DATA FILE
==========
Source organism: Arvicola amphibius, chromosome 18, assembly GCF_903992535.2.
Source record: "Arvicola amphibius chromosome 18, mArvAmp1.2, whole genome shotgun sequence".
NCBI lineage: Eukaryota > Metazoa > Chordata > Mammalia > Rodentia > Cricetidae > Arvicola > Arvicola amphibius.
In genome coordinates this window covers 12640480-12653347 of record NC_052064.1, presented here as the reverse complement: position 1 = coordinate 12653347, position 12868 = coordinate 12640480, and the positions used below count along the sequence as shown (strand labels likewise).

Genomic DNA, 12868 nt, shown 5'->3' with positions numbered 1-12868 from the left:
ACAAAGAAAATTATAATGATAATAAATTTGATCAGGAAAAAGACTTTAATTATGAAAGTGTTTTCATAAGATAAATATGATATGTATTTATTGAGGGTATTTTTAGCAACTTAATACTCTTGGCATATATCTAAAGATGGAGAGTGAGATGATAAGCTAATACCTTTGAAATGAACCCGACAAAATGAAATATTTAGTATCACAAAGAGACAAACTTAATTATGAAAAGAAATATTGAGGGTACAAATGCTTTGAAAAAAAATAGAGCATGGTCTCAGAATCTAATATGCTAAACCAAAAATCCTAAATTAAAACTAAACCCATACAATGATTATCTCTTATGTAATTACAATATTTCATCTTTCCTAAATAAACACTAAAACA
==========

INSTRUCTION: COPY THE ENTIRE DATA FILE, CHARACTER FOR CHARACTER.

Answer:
Source organism: Arvicola amphibius, chromosome 18, assembly GCF_903992535.2.
Source record: "Arvicola amphibius chromosome 18, mArvAmp1.2, whole genome shotgun sequence".
NCBI lineage: Eukaryota > Metazoa > Chordata > Mammalia > Rodentia > Cricetidae > Arvicola > Arvicola amphibius.
In genome coordinates this window covers 12640480-12653347 of record NC_052064.1, presented here as the reverse complement: position 1 = coordinate 12653347, position 12868 = coordinate 12640480, and the positions used below count along the sequence as shown (strand labels likewise).

Genomic DNA, 12868 nt, shown 5'->3' with positions numbered 1-12868 from the left:
ACAAAGAAAATTATAATGATAATAAATTTGATCAGGAAAAAGACTTTAATTATGAAAGTGTTTTCATAAGATAAATATGATATGTATTTATTGAGGGTATTTTTAGCAACTTAATACTCTTGGCATATATCTAAAGATGGAGAGTGAGATGATAAGCTAATACCTTTGAAATGAACCCGACAAAATGAAATATTTAGTATCACAAAGAGACAAACTTAATTATGAAAAGAAATATTGAGGGTACAAATGCTTTGAAAAAAAATAGAGCATGGTCTCAGAATCTAATATGCTAAACCAAAAATCCTAAATTAAAACTAAACCCATACAATGATTATCTCTTATGTAATTACAATATTTCATCTTTCCTAAATAAACACTAAAACA